Friday, February 15, 2008

Shadow Stabbing #2: Research in Cold Blood

Here's the second installment of Shadow Stabbing. I've called the episode "Research in Cold Blood" as a reference to Truman Capote's famous work of literary non-fiction, but I notice as I watch it this morning that I don't really make much of the connection. (I'm still a bit nervous in front of the camera and sometimes forget what I was going to say. This week, I actually edited some of the humming and hawing out, as you may notice. Perhaps it would have been easier to re-record it.)

The connections between the research and writing done by academics and the work Truman Capote did when he wrote In Cold Blood might be the subject of another post, actually. According to the movie that this scene is from, Capote's approach should probably be taken as a cautionary tale.

The basic point, however, stands: an academic text is a natural site of controversy. It should be full of "problems" and "issues" and its author should be aware of its potential to provoke. You should not try to avoid writing "one of those problem texts"; on the contrary, you should be trying to write such a text. The mistake is thinking you can write an at once wholly radical and wholly unobjectionable work. I sometimes mention Thomas Carl Wall's Radical Passivity (SUNY, 1999) as an example, though it is in many other respects an admirable book.

I notice I'm actually twisting Baldwin's worry a little bit. Baldwin (I think) was talking about a particular kind of problem within the novel, not the reception of it. Capote replies that, given his topic, he doesn't have much of a choice. The situation he describes simply is a problem. This way of putting it, however, also serves my purpose here. As an academic writer, you will normally be describing situations that are problematic; in fact, in many cases, you will be offering solutions to such problems.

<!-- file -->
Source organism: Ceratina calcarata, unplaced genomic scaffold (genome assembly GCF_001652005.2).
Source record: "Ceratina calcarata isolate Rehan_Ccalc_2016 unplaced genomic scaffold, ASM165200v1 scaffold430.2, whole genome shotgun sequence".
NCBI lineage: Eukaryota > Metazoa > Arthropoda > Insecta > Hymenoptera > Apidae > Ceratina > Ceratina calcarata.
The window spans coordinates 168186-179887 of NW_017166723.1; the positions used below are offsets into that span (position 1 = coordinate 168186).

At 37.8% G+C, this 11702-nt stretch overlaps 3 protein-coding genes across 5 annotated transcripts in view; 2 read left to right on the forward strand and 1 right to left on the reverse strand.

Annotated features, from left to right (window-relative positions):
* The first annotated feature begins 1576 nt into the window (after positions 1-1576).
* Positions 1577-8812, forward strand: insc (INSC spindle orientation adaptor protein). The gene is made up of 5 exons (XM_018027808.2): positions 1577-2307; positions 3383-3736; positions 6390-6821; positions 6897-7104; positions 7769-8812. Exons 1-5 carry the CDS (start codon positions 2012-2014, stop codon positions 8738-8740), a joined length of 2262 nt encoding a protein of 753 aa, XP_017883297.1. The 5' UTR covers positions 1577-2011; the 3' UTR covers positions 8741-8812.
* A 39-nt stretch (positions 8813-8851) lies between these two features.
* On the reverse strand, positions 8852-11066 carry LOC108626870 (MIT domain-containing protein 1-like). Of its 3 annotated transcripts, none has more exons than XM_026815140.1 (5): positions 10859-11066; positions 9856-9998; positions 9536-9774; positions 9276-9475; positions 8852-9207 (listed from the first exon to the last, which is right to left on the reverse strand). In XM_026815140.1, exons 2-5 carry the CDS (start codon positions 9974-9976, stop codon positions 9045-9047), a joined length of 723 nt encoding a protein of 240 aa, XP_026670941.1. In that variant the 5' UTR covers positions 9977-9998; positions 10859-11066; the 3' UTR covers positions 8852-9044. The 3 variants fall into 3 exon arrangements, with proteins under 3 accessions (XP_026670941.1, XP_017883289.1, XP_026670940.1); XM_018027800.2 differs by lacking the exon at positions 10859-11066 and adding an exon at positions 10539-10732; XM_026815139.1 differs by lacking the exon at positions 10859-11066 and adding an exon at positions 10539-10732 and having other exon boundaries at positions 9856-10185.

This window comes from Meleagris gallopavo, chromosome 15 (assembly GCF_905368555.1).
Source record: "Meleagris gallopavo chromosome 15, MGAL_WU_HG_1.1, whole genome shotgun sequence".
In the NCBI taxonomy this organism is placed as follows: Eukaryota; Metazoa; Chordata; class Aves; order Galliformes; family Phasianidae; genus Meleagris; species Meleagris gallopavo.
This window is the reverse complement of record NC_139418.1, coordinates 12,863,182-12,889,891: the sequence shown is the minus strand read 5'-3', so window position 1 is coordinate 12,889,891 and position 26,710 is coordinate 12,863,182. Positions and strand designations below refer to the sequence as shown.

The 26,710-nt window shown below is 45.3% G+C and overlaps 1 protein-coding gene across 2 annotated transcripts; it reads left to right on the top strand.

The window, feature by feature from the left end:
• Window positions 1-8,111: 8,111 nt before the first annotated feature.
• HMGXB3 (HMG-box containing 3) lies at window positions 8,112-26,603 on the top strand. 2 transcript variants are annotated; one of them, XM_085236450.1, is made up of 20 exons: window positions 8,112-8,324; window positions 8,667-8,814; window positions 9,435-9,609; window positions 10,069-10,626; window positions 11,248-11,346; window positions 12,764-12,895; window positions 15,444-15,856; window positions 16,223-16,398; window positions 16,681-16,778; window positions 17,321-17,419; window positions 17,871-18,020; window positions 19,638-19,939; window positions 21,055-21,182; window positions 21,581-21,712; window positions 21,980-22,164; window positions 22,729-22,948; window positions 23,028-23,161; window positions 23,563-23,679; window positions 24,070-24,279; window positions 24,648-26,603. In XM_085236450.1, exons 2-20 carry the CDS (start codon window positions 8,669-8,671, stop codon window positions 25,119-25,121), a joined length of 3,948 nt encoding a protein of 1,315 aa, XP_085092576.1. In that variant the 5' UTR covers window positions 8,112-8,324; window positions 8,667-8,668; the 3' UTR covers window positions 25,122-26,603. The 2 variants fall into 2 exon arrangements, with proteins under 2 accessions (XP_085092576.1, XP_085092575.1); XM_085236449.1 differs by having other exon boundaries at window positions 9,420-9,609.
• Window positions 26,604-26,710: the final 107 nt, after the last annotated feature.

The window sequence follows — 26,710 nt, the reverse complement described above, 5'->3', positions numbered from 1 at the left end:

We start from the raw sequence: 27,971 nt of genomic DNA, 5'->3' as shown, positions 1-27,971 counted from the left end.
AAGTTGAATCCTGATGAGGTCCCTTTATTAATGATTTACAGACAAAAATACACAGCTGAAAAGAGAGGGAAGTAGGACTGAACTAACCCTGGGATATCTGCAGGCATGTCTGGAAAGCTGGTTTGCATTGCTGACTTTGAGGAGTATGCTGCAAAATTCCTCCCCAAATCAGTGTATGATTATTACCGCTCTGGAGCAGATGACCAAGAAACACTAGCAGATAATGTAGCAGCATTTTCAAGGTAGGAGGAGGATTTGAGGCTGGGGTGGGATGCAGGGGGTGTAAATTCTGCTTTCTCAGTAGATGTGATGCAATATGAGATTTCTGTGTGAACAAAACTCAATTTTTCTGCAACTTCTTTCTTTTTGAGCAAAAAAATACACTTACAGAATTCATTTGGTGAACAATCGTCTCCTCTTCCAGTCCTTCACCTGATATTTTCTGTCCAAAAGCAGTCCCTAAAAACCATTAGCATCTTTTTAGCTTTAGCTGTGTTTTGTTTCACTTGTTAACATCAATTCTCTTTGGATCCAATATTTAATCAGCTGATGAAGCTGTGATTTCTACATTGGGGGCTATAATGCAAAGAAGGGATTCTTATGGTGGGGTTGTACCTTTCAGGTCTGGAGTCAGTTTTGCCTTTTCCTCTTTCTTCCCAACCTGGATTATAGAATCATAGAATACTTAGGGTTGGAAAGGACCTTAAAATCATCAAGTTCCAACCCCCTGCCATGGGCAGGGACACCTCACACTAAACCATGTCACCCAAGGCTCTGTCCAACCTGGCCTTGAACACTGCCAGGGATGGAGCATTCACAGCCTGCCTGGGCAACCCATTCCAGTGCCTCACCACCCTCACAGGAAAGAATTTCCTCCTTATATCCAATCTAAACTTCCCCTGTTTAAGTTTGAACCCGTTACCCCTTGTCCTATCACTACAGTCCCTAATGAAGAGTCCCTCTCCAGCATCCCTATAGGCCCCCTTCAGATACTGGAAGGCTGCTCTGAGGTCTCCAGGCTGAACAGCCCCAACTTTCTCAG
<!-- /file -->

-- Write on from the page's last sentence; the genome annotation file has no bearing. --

Whatever you are writing about, don't think (and don't hope) that "everyone's just going to be quite pleased" with your topic. Face your rhetorical problems head-on. Engage with them.

As always, whatever you do, keep searching and, of course, keep writing.

1 comment:

Bixi said...

Just watched the video-clip. Perfect timing. Capote-day, an annual detox to deal with possible valentines-day hang-over. Research in cold blood leaves nothing of yesterdays sugar coating.

Todays point was beautifully stated. For some reason this mornings video made me think of a nice piece by Latour: "Why has critique run out of steem: From matters of fact to matters of concern" Critical inquiry, Winter 2004; 30, 2 pg.225) Think Thomas might enjoy this piece for more than one reason. B